Most newspapers are this morning following up news of Scottish Amicable's £750,000 fine from the FSA...
Most newspapers are this morning following up news of Scottish Amicable's £750,000 fine from the FSA yesterday for mortgage endowment mis-selling.
However, there seems to be little else happening in the finance sector, except for those with an interest in stock trading.
Other news suggests proposals from the Higgs report - to reform the set-up of UK boardrooms, is likely to be watered down after protest from FTSE 100 companies, says the Times.
Officials at the Financial Reporting Council, the body which drew up the corporate governance rules, say some aspects of the plans could be detrimental to boardroom corporate governance because some bodies may be able to opt out of stocking to them.
Royal & SunAlliance is still struggling to pull itself out of the deficit and was yesterday forced to cut its dividend by 60%, even though there is still a substantial compared with the previous year, continues the Times.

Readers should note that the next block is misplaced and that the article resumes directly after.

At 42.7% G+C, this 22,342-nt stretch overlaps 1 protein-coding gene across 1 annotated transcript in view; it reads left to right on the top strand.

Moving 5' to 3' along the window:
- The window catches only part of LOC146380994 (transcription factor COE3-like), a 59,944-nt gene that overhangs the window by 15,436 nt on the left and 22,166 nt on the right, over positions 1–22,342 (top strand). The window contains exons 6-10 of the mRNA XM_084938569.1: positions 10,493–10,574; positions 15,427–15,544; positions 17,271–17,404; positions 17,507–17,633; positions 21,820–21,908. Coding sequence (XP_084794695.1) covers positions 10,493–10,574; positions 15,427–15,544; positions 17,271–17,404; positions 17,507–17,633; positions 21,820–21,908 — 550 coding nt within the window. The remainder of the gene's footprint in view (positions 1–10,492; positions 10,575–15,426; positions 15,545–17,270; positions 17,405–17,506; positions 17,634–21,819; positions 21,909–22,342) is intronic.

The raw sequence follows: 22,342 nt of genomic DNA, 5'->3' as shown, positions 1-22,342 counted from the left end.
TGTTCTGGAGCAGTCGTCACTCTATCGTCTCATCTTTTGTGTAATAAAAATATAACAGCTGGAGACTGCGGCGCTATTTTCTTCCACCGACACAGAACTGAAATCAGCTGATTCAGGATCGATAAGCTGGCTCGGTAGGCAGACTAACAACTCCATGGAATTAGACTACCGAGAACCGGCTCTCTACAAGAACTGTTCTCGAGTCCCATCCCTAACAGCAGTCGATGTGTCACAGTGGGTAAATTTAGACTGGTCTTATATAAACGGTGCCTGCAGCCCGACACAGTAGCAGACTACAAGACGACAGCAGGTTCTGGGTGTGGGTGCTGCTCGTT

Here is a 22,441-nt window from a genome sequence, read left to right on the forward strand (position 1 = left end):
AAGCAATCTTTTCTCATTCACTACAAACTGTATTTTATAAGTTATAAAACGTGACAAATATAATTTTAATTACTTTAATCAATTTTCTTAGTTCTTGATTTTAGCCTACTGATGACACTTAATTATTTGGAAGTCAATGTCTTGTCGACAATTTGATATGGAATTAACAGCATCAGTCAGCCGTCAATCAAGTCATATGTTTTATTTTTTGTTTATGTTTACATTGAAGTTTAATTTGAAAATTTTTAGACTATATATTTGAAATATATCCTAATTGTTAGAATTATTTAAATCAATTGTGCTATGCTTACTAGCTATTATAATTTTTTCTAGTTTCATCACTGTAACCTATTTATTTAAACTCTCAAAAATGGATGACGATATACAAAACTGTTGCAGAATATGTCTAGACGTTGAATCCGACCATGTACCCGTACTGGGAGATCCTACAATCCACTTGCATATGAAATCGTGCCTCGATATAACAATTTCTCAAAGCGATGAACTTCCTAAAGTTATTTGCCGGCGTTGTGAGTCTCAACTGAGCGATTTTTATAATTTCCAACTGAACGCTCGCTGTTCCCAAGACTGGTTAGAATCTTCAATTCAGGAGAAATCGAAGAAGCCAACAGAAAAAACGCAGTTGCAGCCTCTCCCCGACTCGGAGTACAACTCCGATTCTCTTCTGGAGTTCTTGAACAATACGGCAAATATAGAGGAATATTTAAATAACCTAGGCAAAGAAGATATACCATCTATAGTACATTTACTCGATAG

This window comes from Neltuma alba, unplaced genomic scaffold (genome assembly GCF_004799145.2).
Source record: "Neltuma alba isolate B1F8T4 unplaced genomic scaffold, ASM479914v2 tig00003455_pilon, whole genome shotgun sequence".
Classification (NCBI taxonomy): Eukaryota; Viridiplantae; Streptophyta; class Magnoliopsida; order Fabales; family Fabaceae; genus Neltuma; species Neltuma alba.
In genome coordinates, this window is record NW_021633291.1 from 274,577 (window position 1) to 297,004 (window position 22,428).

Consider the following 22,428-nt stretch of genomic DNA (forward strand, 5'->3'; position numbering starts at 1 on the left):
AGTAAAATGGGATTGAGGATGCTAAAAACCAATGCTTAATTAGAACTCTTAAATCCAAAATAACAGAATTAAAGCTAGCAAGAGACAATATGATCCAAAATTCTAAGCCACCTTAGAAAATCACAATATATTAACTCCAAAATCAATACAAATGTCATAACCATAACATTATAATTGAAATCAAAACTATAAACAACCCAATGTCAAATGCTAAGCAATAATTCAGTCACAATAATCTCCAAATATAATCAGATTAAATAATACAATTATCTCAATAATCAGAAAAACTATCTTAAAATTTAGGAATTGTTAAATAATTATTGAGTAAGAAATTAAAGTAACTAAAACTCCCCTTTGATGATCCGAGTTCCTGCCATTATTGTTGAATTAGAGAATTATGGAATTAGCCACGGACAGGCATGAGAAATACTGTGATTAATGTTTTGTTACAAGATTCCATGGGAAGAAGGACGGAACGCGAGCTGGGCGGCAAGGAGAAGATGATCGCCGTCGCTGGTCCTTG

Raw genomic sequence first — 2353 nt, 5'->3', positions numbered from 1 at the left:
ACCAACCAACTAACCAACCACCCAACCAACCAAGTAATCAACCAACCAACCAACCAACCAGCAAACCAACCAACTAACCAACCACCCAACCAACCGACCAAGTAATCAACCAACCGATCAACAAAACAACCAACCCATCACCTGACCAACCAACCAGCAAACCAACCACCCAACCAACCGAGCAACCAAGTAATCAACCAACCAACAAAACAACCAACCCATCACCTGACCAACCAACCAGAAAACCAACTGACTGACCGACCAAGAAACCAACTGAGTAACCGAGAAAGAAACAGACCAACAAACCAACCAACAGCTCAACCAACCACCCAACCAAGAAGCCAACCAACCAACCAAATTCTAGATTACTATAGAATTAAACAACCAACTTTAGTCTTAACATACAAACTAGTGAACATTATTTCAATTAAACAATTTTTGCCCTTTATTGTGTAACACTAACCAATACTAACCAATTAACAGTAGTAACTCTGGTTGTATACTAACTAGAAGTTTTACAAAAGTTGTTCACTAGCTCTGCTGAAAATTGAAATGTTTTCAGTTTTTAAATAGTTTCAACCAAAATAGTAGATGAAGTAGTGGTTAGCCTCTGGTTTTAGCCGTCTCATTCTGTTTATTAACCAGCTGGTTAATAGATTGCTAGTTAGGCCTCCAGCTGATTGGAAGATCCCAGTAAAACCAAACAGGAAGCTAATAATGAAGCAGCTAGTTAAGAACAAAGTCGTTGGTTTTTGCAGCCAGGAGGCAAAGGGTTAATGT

Operating profits in 2002 rose from £16m to £226m but the group, which has been trying to sell divisions of the company to close its deficit, still has a black hole worth £700m.
Aegon took a nasty knock too yesterday, says the Scotsman, after declaring its dividend would be cut, wiping £1bn off its market value.
Profits are down 35% to E1.547bn (£1.05bn) for 2002, but there was also large write-downs and bond defaults for the 4th quarter.
Two global vehicles
'Further plug advice gap'
Must appoint separate CEOs and boards
Advisers do come out well
Will report to Mark Till